Before I finish writing this, chances are good that I’ll be interrupted.
One of my kiddos will probably ask me for food, or I might hear screams that trigger my mom instincts to investigate what’s happening. (The office door just opened) Actually, my husband just walked in the office.
These are minimal distractions, right? Like a ding on my phone. Or a buzz on my watch.
It might seem minimal on the surface, but these types of distractions are actually contributing to overwhelm and anxiety and making it difficult to think deeply and solve big problems.
Take me, for example, if we were to peek inside my brain when the office door opened we’d see ALERT signals firing. I don’t feel like I have survival instincts working right now, but I do. We all do. There’s a part of our brain that’s like a watchdog, and when the office door opened my “watchdog” quickly investigated.
Now, suppose we’re able to peek inside my brain when I get a ding on my phone, check email, look at Facebook, or Instagram. What do you think we’d see? Let’s just say the “watchdog brain” would be barking.
This was true during the pre-pandemic days, but now our brains may want to check email or Facebook even more because we’re afraid of missing out on important information about our safety.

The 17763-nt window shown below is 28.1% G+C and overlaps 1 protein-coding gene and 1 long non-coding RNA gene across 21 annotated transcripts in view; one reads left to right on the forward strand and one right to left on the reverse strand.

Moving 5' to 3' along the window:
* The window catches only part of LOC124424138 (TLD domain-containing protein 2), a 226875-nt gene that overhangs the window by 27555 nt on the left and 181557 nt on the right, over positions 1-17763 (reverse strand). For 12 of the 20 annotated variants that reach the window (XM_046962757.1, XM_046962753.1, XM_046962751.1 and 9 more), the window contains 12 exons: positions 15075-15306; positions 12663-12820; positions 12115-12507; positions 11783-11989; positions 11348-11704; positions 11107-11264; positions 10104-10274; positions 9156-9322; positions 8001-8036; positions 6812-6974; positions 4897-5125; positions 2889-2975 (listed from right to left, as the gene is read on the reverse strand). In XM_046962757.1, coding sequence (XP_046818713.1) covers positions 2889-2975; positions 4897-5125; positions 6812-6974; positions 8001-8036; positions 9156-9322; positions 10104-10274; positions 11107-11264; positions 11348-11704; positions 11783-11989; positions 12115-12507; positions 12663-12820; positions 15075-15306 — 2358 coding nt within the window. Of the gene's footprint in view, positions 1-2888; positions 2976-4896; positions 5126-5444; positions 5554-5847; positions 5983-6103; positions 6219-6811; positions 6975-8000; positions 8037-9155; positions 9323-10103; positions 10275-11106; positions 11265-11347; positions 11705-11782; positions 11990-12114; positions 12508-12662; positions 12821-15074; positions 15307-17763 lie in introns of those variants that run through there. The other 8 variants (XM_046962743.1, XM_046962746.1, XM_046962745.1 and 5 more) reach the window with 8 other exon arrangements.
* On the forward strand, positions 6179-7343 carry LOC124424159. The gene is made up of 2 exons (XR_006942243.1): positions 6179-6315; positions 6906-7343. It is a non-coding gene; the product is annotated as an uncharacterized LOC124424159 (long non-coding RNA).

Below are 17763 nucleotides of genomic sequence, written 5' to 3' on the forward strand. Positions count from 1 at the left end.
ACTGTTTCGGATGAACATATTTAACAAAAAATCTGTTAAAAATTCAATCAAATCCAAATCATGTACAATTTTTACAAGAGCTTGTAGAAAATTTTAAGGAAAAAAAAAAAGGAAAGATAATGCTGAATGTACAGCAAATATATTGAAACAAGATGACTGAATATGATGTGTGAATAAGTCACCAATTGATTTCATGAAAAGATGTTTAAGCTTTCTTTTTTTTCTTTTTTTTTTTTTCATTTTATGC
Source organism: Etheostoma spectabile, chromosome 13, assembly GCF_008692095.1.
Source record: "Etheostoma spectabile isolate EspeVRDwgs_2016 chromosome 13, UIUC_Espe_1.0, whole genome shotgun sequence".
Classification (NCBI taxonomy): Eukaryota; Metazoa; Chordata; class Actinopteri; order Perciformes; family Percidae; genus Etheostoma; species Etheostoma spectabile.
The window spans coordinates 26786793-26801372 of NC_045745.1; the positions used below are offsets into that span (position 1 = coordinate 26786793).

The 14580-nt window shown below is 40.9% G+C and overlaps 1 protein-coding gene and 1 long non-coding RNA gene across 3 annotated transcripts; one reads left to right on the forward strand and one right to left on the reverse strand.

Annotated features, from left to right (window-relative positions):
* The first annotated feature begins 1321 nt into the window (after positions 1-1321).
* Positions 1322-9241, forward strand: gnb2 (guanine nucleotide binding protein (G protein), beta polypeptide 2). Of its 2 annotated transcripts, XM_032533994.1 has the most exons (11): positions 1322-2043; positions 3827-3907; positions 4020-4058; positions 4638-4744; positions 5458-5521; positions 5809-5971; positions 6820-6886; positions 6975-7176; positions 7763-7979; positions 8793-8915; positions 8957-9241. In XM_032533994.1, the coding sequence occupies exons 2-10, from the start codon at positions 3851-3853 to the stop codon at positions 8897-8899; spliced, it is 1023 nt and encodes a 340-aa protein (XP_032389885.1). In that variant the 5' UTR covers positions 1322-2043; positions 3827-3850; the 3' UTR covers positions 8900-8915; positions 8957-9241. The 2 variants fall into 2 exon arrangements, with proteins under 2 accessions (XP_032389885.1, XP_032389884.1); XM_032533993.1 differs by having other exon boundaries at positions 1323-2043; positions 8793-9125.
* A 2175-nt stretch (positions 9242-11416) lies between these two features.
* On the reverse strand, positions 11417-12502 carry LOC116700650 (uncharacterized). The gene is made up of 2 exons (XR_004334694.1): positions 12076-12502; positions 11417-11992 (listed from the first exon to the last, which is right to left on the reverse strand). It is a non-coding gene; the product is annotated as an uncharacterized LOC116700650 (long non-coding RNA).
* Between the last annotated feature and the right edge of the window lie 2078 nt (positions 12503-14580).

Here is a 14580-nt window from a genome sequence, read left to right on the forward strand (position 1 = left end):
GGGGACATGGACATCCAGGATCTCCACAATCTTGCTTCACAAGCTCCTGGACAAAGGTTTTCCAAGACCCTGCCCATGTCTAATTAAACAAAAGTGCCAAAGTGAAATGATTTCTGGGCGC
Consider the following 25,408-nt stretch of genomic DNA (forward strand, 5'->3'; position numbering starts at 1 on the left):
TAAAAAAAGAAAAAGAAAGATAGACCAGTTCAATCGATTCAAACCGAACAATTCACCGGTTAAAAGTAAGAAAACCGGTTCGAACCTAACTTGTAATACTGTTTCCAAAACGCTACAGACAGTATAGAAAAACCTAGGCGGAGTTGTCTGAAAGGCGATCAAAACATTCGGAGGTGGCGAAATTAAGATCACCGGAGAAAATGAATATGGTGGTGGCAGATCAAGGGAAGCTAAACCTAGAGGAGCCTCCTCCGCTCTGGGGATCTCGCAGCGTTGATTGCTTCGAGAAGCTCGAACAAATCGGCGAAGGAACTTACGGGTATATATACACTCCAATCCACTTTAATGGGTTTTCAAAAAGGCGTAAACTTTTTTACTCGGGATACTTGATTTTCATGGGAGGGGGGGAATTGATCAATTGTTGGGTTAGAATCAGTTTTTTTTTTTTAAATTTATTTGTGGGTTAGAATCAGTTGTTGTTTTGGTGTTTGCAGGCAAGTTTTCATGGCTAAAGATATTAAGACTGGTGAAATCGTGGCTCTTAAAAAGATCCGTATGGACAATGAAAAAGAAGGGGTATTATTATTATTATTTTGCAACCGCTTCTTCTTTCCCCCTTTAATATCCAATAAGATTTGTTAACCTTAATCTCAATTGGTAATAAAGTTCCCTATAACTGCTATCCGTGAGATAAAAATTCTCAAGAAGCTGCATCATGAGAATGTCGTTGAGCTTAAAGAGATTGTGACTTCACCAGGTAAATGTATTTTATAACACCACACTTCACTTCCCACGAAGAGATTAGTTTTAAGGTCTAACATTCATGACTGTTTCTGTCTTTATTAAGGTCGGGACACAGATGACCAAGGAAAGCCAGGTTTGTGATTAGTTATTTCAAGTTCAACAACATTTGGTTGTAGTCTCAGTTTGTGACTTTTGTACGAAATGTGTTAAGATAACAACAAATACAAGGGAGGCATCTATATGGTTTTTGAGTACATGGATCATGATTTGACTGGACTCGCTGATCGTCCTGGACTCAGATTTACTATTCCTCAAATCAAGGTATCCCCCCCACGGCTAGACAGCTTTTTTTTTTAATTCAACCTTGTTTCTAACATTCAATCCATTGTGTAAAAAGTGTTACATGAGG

But, when we’re not on high alert and are instead able to think deeply, incredible things can happen.
Being and thinking without distraction is where we can be influenced by inspiration and make room for innovation, big picture thinking, problem-solving, and creating art. We make stuff. We change stuff. We have “Eureka!” moments.
We feel alive.
We feel in the flow.
We feel at ease.
Even with all of the distractions, all of the chaos in the world or in our lives, I believe we can still create space for deep work.
For me, I (ideally) wake before my children to have space for writing, thinking, and creating. No phone. No computer. No news. Just me. Sometimes my kiddos have other plans, but I can usually get at least an hour in. I’ve also blocked off Mondays as “creative days” where I don’t meet with clients and my husband protects the office door.
There’s no one way to do this, of course. What works for me, may not work for you, but consider how YOU might be able to create time without the distraction of people, phones, watches, or media.
How can you create space for your “watchdog brain” to take a lazy nap?
What environment would help you?
What might you need to turn off?
What might be possible for you if you do create this space for inspiration?
I believe there is potential for greatness, healing, Being, and creating.